More About Abolition. As for efforts to abolish the Electoral College, the quixotic bill introduced by the soon-to-retire Senator Boxer is set up to do it the old fashioned way: by amending the Constitution. That requires (i) a vote of two-thirds of the House of Representatives; (ii) a vote of two-thirds of the Senate; and (iii) a vote of three-fourths of the States. (U.S. CONST. Art. V). Senator Boxer does not have the votes for her bill in the current Congress, and she will be retiring from the Senate in a few weeks.

Other efforts are afoot as well, notably the National Popular Vote Interstate Compact (“NPVIC”). It proposes to do away with the Electoral College without amending the Constitution on the theory that the very article which created the Electoral College in the first place contains the seeds of its demise, to wit: “Each State shall appoint (Electors), in such Manner as the Legislature thereof may direct.” (U.S. CONST. Art. II) (parenthetical added). Proponents of this so-called compact locate in the quoted part of Article II a way to get rid of the Electoral College without undergoing the arduous process of amending the Constitution.

Only eight states have signed on for this compact so far, and it should come as no surprise that all eight are deep “blue” states with sizeable populations: California, New York, Illinois, New Jersey, Washington, Oregon, Pennsylvania, and Virginia. (True, Pennsylvania voted “red” in 2016, but it has historically voted “blue,” and it is too soon to tell whether 2016 is a one-off.)

San Francisco Picks Our Presidents Forevermore. What Could Go Wrong? The impetus to scrap the Electoral College for a straight popular vote comes from “blue” states with big populations – the biggest and bluest of which is California, of course (population: 39 million). The current year (2016) makes the point. Mr. Trump won the electoral vote by a landslide: 306 to 232. He also won the popular vote in 30 states. But Mrs. Clinton won the popular vote countrywide (63.6 million to 61.9 million), and she won it only because of California. More to the point, her margin of victory countrywide practically matched her margin of victory in and near San Francisco (1.7 million votes, give or take). (But for California, Trump would have won the popular vote countrywide by more than 1.6 million votes, and won in the Electoral College by 306 to 177).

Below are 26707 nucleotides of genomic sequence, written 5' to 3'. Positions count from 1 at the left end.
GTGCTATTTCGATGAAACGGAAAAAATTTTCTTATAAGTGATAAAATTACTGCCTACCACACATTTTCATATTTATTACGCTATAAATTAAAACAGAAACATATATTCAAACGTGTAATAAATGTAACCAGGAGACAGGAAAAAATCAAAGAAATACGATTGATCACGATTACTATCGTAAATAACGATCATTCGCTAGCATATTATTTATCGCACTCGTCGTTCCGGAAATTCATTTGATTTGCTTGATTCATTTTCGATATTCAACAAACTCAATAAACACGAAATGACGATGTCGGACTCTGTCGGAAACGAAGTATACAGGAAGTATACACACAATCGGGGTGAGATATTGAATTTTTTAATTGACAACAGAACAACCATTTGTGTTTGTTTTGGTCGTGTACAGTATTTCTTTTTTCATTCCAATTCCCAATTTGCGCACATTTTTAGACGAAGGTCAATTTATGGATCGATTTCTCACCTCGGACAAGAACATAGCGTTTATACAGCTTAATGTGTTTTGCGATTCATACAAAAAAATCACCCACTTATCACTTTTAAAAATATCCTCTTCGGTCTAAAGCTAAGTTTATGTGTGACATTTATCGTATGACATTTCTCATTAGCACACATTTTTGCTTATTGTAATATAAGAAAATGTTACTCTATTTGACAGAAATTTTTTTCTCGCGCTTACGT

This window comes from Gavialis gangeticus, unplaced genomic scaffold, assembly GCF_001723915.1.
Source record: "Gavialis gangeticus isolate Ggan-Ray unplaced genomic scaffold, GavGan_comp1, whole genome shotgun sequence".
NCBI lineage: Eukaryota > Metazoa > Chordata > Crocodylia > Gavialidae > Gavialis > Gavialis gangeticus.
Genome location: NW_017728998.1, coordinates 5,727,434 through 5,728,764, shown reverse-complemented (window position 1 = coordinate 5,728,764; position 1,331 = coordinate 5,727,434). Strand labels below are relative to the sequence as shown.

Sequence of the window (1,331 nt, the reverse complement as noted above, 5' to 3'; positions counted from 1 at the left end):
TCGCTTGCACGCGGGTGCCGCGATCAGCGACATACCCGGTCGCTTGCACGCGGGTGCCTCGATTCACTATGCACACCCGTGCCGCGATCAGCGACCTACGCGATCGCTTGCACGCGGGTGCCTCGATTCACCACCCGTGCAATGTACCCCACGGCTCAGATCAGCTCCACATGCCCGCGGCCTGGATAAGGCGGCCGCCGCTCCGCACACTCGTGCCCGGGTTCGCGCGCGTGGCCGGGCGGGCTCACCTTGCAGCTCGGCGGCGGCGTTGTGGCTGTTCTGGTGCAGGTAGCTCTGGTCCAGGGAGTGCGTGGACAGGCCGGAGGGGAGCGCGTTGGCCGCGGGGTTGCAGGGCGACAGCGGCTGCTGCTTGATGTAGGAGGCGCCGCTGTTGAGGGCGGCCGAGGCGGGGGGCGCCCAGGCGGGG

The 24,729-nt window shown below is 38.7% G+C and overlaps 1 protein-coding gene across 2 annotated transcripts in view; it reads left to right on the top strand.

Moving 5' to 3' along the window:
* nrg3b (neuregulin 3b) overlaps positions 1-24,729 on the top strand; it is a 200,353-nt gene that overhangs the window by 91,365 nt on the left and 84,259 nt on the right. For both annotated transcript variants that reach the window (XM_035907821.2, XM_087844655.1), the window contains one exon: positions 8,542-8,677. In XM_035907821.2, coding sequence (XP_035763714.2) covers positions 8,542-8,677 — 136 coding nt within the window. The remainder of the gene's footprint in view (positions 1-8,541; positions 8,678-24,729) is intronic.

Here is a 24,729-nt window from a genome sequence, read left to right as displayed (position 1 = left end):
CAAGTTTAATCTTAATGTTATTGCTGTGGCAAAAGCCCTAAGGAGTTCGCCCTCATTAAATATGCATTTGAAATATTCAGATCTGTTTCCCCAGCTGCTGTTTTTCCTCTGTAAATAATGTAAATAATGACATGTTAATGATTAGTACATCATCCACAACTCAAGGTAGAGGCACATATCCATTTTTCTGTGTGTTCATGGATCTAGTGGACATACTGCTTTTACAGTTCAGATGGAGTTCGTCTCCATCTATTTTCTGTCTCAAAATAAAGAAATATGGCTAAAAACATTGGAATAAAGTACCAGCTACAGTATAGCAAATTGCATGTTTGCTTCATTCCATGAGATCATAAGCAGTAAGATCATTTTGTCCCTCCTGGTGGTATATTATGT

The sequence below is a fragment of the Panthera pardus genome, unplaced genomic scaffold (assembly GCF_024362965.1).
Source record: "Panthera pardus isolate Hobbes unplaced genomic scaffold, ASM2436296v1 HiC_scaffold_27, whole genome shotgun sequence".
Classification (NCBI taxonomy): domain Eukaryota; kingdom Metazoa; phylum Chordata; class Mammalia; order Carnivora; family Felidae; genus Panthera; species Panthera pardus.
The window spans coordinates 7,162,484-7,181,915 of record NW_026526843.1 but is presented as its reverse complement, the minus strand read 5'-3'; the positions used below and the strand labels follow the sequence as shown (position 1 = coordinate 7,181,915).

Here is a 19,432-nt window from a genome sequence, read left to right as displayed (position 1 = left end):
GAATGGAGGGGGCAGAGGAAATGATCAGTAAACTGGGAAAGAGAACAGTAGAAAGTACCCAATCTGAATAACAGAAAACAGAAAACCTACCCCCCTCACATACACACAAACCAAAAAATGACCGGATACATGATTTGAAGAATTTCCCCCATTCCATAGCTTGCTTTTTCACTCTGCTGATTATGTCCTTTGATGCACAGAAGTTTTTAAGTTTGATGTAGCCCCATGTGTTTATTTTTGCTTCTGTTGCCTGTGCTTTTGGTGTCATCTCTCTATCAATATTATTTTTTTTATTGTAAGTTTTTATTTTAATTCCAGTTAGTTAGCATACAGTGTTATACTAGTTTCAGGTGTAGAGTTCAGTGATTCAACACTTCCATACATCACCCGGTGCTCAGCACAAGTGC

Were we to switch to straight popular voting, then from that time till God knows when the President of the United States -- of all 321.5 million of us in all 50 of the “united” states --  would be selected by a relative handful in and near San Francisco. If you think that’s a good thing, you’ll want to work for the abolition of the Electoral College. Better hurry, though. There has been talk out of California since Election Day of its seceding from the Union.